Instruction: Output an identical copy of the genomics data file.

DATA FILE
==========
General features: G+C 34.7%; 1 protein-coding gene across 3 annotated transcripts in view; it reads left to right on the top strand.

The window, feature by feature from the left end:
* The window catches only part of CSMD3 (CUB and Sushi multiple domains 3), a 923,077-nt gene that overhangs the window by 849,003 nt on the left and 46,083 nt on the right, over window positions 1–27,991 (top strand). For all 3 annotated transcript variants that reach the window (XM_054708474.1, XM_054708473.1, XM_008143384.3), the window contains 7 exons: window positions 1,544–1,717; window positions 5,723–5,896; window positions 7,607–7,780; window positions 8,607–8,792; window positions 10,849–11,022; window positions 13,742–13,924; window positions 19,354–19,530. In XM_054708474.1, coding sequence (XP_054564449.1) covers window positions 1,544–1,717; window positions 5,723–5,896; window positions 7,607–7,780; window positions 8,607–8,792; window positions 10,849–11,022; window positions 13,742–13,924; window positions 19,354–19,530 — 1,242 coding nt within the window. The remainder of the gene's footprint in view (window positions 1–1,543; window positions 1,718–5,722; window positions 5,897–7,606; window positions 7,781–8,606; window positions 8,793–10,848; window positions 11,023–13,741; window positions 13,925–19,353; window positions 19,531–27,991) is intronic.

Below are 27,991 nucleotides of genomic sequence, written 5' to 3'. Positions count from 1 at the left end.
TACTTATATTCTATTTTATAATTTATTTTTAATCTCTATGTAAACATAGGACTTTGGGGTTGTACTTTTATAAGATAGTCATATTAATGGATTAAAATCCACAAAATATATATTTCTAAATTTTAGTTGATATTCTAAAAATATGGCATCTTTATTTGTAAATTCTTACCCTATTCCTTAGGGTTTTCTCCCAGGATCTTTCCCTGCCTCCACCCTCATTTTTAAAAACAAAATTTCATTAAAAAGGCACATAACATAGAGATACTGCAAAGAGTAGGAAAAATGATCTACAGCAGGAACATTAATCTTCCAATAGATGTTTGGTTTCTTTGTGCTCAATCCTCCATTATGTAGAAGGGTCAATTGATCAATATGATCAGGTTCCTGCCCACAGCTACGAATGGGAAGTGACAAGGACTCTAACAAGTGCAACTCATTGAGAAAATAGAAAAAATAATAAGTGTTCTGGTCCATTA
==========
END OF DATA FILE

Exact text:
General features: G+C 34.7%; 1 protein-coding gene across 3 annotated transcripts in view; it reads left to right on the top strand.

The window, feature by feature from the left end:
* The window catches only part of CSMD3 (CUB and Sushi multiple domains 3), a 923,077-nt gene that overhangs the window by 849,003 nt on the left and 46,083 nt on the right, over window positions 1–27,991 (top strand). For all 3 annotated transcript variants that reach the window (XM_054708474.1, XM_054708473.1, XM_008143384.3), the window contains 7 exons: window positions 1,544–1,717; window positions 5,723–5,896; window positions 7,607–7,780; window positions 8,607–8,792; window positions 10,849–11,022; window positions 13,742–13,924; window positions 19,354–19,530. In XM_054708474.1, coding sequence (XP_054564449.1) covers window positions 1,544–1,717; window positions 5,723–5,896; window positions 7,607–7,780; window positions 8,607–8,792; window positions 10,849–11,022; window positions 13,742–13,924; window positions 19,354–19,530 — 1,242 coding nt within the window. The remainder of the gene's footprint in view (window positions 1–1,543; window positions 1,718–5,722; window positions 5,897–7,606; window positions 7,781–8,606; window positions 8,793–10,848; window positions 11,023–13,741; window positions 13,925–19,353; window positions 19,531–27,991) is intronic.

Below are 27,991 nucleotides of genomic sequence, written 5' to 3'. Positions count from 1 at the left end.
TACTTATATTCTATTTTATAATTTATTTTTAATCTCTATGTAAACATAGGACTTTGGGGTTGTACTTTTATAAGATAGTCATATTAATGGATTAAAATCCACAAAATATATATTTCTAAATTTTAGTTGATATTCTAAAAATATGGCATCTTTATTTGTAAATTCTTACCCTATTCCTTAGGGTTTTCTCCCAGGATCTTTCCCTGCCTCCACCCTCATTTTTAAAAACAAAATTTCATTAAAAAGGCACATAACATAGAGATACTGCAAAGAGTAGGAAAAATGATCTACAGCAGGAACATTAATCTTCCAATAGATGTTTGGTTTCTTTGTGCTCAATCCTCCATTATGTAGAAGGGTCAATTGATCAATATGATCAGGTTCCTGCCCACAGCTACGAATGGGAAGTGACAAGGACTCTAACAAGTGCAACTCATTGAGAAAATAGAAAAAATAATAAGTGTTCTGGTCCATTA